I’ve been critical of the ambiguity and accuracy of the Catholic Encyclopedia on usury (Question 41) because it omits entirely – perhaps its authors were simply ignorant of the requisite documents – the Magisterial distinction (also found in Aquinas) between full recourse and non recourse contracts (Question 31 and Question 36); the article also claims that Vix Pervenit “formally condemns” institutional credit in the Church tied to Church property – which in fact it does not, since the encyclical doesn’t discuss mortgages on Church property at all – suggesting that the Church approves of interest on “loans” (as an ambiguous term) “in practice”.
If the Catholic Encyclopedia has the facts right about the Mountains of Piety though then it is not clear that they made mutuum loans at all. The Mountains operated like modern day pawn shops, taking in existing property as security and making non recourse loans against the property:
The amount of a given loan was equal to two-thirds the value of the object pawned, which, if not redeemed within the stipulated time, was sold at public auction, and if the price obtained for it was greater than the loan with the interest, the surplus was made over to the owner.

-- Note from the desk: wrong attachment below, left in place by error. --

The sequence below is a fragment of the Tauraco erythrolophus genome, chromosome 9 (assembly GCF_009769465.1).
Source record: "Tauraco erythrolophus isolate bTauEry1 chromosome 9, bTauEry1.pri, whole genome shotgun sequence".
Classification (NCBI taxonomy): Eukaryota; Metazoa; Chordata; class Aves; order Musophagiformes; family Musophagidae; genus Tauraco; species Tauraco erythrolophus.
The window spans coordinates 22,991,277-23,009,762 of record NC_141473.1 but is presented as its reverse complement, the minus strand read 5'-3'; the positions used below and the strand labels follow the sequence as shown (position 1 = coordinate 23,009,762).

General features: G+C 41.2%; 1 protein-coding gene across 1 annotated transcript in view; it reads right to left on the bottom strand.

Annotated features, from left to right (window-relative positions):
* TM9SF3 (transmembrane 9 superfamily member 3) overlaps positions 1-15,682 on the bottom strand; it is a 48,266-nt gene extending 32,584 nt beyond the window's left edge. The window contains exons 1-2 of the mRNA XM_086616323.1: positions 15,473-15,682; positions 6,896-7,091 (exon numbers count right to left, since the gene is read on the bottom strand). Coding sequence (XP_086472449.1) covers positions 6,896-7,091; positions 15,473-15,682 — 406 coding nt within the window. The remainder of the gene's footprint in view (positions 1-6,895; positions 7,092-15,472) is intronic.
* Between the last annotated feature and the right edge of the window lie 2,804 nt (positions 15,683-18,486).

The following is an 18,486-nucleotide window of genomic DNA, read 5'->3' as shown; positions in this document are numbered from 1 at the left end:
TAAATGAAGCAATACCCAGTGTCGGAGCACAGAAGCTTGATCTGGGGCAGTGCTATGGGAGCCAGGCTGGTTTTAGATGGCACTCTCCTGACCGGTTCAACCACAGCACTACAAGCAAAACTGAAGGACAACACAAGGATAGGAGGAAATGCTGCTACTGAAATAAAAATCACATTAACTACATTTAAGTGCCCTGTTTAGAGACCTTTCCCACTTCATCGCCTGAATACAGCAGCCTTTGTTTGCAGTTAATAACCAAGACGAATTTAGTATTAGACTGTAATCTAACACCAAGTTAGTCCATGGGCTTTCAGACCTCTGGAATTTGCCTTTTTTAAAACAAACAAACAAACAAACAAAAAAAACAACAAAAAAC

Of course as explained in Question 11 of this document, just because a contract does not, in Benedict XIV’s words, “fall under the precise rubric of usury” does not mean it is not exploitative and wrong. I don’t know what loan-to-value ratios they maintained or if they would always assert deficiency judgments against borrowers, but keep in mind that just because a contract is not technically usury does not mean it is not exploitative and wrong. It is important to understand usury correctly; but too much focus on usury specifically could easily become a distraction from other real injustices.
Profit for the lender from a mutuum loan is never morally licit: the borrower has in a literal sense become the owner of what has been lent, because he may do with it as he wills and any risk of loss is his
And that is always something important to acknowledge: that even when a given contract does not “fall under the precise rubric of usury” (Vix Pervenit), “whatever is received over and above what is fair is a real injustice.” (Ibid)